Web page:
A Project of the American Enterprise Institute and the Federalist Society

NGOs Call G8 Summit an Opportunity Lost

The Moscow Times

July 19, 2006

U.S. President George W. Bush met the heads of leading nongovernmental organizations. German Chancellor Angela Merkel singled out NGOs as an issue that worried her. British Prime Minister Tony Blair's wife offered legal aid.

Western leaders took turns at the G8 summit showing support for Russian civil society. Yet NGO leaders expressed skepticism Tuesday that the high-profile gestures of support would convince the Kremlin to ease tough new rules regulating their activities.

"I have no hope in the West's ability to reverse the Kremlin-led crackdown on NGOs," said Irina Yasina, deputy head of Open Russia, the philanthropic foundation set up by jailed Yukos founder Mikhail Khodorkovsky.

Moreover, given authorities' nervousness about any perceived outside pressure, the outpouring of support might only further harm NGOs, said Yasina, one of 15 NGO leaders who met with Bush in St. Petersburg on the eve of the Group of Eight summit on Friday.

On Monday, the last day of the summit, Cherie Blair, a human rights lawyer, met with NGO representatives in St. Petersburg and told them that British lawyers could offer assistance in any appeals to the European Court of Human Rights.

"She said the British lawyers might help us if the government denied NGOs accreditation or attempted to block their activities," said Alexander Petrov, deputy director of the Russia office of U.S.-based Human Rights Watch, who attended the meeting of 20 people.

A contentious NGO law, which went into force in April, requires organizations to re-register with the authorities, imposes onerous regulations and places restrictions on foreign grants.

The legislation drew stinging criticism from rights activists at home and abroad for giving officials broad authority to decide which NGOs would be allowed to register and what activities they would be allowed to engage in.

Merkel made a point of telling journalists Monday that she had no intention of lecturing President Vladimir Putin about democratic values but that she was determined to bring up the issue of NGOs in Russia.

At a news conference closing the summit, Putin said he had no problem with Bush's NGO meeting and noted that he had met with a group of NGOs in Moscow last week. "The more we work with civil society, the better," he said.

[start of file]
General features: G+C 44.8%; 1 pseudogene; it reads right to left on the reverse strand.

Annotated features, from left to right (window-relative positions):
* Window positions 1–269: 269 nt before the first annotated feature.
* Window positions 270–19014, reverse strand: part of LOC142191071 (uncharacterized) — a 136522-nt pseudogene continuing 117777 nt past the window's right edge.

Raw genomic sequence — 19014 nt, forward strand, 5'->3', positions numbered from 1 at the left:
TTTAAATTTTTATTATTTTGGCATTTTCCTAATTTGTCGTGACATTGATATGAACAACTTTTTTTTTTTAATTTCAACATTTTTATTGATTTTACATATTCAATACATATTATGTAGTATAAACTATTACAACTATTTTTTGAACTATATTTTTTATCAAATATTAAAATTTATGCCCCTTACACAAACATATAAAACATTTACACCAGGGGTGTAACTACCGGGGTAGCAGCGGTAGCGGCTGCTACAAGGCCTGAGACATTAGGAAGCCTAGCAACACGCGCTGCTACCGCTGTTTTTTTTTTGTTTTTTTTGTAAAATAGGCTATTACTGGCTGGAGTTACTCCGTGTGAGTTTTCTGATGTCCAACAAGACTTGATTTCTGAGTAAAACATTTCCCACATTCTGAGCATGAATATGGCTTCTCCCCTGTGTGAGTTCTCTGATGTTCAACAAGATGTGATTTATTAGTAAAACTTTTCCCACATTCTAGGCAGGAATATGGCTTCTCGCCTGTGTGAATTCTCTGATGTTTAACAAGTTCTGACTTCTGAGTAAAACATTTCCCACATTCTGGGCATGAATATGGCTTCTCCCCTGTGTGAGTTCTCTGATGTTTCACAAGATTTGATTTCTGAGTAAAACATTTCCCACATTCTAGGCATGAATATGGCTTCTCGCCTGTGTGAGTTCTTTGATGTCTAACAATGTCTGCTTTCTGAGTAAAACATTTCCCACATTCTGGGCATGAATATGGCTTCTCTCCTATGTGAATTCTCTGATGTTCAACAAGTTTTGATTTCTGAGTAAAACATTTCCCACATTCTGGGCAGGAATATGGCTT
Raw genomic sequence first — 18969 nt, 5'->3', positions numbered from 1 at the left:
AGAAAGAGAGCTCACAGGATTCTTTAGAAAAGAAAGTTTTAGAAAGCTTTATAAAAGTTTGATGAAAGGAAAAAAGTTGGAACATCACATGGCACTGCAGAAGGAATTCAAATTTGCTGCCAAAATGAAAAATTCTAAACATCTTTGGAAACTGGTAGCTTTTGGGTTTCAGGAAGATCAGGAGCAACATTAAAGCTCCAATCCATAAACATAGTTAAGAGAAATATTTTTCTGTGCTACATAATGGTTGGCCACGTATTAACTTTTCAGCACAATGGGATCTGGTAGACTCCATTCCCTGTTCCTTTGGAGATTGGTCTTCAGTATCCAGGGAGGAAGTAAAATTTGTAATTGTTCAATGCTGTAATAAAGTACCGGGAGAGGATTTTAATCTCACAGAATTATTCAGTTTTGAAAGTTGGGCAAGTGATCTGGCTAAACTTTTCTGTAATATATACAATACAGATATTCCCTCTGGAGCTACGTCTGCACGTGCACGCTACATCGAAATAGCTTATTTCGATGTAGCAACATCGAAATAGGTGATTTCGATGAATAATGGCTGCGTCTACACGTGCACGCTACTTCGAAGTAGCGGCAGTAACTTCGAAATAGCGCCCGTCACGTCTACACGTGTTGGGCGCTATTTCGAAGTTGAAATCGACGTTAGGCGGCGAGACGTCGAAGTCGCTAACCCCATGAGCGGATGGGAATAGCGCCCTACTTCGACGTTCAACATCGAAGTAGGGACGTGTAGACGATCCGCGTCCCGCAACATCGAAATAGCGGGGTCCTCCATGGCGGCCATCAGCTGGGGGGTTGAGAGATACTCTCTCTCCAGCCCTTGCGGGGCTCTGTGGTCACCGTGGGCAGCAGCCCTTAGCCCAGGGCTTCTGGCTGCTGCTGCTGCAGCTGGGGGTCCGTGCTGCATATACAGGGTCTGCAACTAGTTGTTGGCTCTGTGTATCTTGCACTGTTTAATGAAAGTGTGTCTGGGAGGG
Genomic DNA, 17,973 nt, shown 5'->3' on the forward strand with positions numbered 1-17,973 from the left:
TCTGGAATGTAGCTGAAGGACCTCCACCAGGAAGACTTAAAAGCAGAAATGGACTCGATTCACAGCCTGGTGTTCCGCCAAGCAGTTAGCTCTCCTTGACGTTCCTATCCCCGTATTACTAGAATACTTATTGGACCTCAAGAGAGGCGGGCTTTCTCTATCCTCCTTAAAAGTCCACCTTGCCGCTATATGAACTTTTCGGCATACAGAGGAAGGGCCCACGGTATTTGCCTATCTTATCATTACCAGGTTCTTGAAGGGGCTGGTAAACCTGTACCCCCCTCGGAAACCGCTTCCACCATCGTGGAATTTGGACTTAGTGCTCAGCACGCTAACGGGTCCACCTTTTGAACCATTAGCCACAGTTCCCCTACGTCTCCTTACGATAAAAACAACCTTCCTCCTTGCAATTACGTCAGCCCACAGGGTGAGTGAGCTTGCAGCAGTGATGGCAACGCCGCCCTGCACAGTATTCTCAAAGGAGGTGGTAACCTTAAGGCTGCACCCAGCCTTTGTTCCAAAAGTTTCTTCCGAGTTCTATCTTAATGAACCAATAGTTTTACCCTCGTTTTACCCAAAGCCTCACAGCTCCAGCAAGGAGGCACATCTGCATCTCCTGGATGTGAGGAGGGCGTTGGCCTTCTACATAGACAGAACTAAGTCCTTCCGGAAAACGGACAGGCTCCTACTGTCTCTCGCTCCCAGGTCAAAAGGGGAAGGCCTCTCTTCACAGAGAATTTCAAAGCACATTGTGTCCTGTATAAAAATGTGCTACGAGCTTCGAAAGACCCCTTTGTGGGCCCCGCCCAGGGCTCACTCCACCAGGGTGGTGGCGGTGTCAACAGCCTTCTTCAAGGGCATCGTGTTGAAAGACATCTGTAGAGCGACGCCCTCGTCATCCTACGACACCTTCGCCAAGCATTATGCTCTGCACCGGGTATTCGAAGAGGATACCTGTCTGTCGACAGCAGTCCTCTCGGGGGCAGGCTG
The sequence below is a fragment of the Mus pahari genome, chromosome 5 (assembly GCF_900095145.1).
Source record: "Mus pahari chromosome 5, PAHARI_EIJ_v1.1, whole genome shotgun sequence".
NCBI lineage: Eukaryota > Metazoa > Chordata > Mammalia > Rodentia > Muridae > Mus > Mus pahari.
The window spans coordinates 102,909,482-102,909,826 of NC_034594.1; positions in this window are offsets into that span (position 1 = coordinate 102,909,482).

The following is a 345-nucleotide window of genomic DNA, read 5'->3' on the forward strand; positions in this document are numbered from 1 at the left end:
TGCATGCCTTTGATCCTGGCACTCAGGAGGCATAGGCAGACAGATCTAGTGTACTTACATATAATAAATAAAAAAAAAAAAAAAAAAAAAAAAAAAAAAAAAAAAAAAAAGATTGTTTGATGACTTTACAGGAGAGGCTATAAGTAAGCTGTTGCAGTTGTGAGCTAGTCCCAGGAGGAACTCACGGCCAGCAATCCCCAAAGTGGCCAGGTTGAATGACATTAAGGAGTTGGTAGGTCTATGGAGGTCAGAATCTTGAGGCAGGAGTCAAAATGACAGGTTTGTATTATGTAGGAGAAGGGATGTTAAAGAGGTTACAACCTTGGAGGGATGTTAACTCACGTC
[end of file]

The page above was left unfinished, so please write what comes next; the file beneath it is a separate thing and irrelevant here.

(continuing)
A Kremlin spokesman on Tuesday declined to comment about the Western leaders' support of NGOs. The office of national ombudsman Vladimir Lukin also declined to comment.

The NGO law was passed amid Kremlin concern about the role that NGOs played in peaceful uprisings that overthrew long-serving governments in Ukraine in 2004 and Georgia in 2003. Duma elections are set for next year, followed by a presidential vote in 2008.

The Western leaders who fretted about Russian NGOS and even discussed their concerns with Putin missed a chance to bring about meaningful change, said Tatyana Lokshina, head of rights group Center Demos, who met with Bush. "If the Western leaders were really concerned with the challenges facing Russian NGOs they would have consolidated their support behind them. But this did not happen," she said.

She said several NGOs had urged the seven visiting world leaders to sit down with them for a joint meeting, but no meeting had been held.

Looking ahead, the main thing Western leaders can do now to assist NGOs is to "explain to Russian authorities that blocking free speech on Russian television is unacceptable," Yasina said. "We should not put too much hope in the West to build a democratic society in Russia, but NGOs can't do anything while the government maintains a monopoly on broadcast media," she said. The main national television channels are controlled by the state or state-owned companies.

Whether the West's support will ease pressure on NGOs depends on two things: how high a priority the Kremlin will place on suppressing independent groups and how far the West is willing to go in confronting the Kremlin over civil liberties, said Oleg Orlov, head of rights group Memorial. "If the Kremlin firmly decides to squash independent groups, the West would not be able to change things," he said. He and Petrov said NGOs would probably only start to feel the full impact of the new law later this year, once international attention shifts away from Russia after the G8 summit.

Putin's top aide on human rights, meanwhile, announced Monday in St. Petersburg that the NGO law would soon be amended to take into account the concerns of several NGOs. The aide, Ella Pamfilova, did not name the NGOs but said their concerns would be compiled and presented to Putin.

Orlov dismissed the announcement as an attempt to make a good impression on the visiting world leaders. "If they wanted a better law, they would have called on NGOs to participate in drafting it in the first place," he said.

FAIR USE NOTICE. This document may contain copyrighted material whose use has not been specifically authorized by the copyright owner. NGOWatch is making this article available in our efforts to advance the understanding of NGO accountability, human rights, labor rights, social and environmental justice issues. We believe that this constitutes a 'fair use' of the copyrighted material as provided for in section 107 of the U.S. Copyright Law. If you wish to use this copyrighted material for purposes of your own that go beyond 'fair use,' you must obtain permission from the copyright owner.